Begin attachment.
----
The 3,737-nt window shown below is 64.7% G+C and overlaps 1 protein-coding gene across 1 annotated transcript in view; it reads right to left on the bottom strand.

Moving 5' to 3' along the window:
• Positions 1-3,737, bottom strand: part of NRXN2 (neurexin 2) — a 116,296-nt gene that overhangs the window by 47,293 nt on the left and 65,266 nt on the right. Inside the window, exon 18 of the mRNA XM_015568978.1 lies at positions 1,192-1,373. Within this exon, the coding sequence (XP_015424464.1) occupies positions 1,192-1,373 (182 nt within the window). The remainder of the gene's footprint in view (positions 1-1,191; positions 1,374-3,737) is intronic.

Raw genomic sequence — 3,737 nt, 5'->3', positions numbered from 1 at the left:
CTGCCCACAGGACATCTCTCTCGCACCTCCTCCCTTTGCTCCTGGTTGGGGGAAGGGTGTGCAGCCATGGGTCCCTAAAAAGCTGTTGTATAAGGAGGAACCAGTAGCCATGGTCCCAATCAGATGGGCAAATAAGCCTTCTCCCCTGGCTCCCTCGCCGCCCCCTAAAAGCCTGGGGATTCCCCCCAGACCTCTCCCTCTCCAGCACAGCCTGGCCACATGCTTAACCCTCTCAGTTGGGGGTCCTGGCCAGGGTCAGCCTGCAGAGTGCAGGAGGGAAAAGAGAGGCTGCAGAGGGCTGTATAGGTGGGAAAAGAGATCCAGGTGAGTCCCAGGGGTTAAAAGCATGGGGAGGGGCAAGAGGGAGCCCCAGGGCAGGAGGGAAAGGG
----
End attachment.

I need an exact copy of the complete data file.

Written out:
The 3,737-nt window shown below is 64.7% G+C and overlaps 1 protein-coding gene across 1 annotated transcript in view; it reads right to left on the bottom strand.

Moving 5' to 3' along the window:
• Positions 1-3,737, bottom strand: part of NRXN2 (neurexin 2) — a 116,296-nt gene that overhangs the window by 47,293 nt on the left and 65,266 nt on the right. Inside the window, exon 18 of the mRNA XM_015568978.1 lies at positions 1,192-1,373. Within this exon, the coding sequence (XP_015424464.1) occupies positions 1,192-1,373 (182 nt within the window). The remainder of the gene's footprint in view (positions 1-1,191; positions 1,374-3,737) is intronic.

Raw genomic sequence — 3,737 nt, 5'->3', positions numbered from 1 at the left:
CTGCCCACAGGACATCTCTCTCGCACCTCCTCCCTTTGCTCCTGGTTGGGGGAAGGGTGTGCAGCCATGGGTCCCTAAAAAGCTGTTGTATAAGGAGGAACCAGTAGCCATGGTCCCAATCAGATGGGCAAATAAGCCTTCTCCCCTGGCTCCCTCGCCGCCCCCTAAAAGCCTGGGGATTCCCCCCAGACCTCTCCCTCTCCAGCACAGCCTGGCCACATGCTTAACCCTCTCAGTTGGGGGTCCTGGCCAGGGTCAGCCTGCAGAGTGCAGGAGGGAAAAGAGAGGCTGCAGAGGGCTGTATAGGTGGGAAAAGAGATCCAGGTGAGTCCCAGGGGTTAAAAGCATGGGGAGGGGCAAGAGGGAGCCCCAGGGCAGGAGGGAAAGGG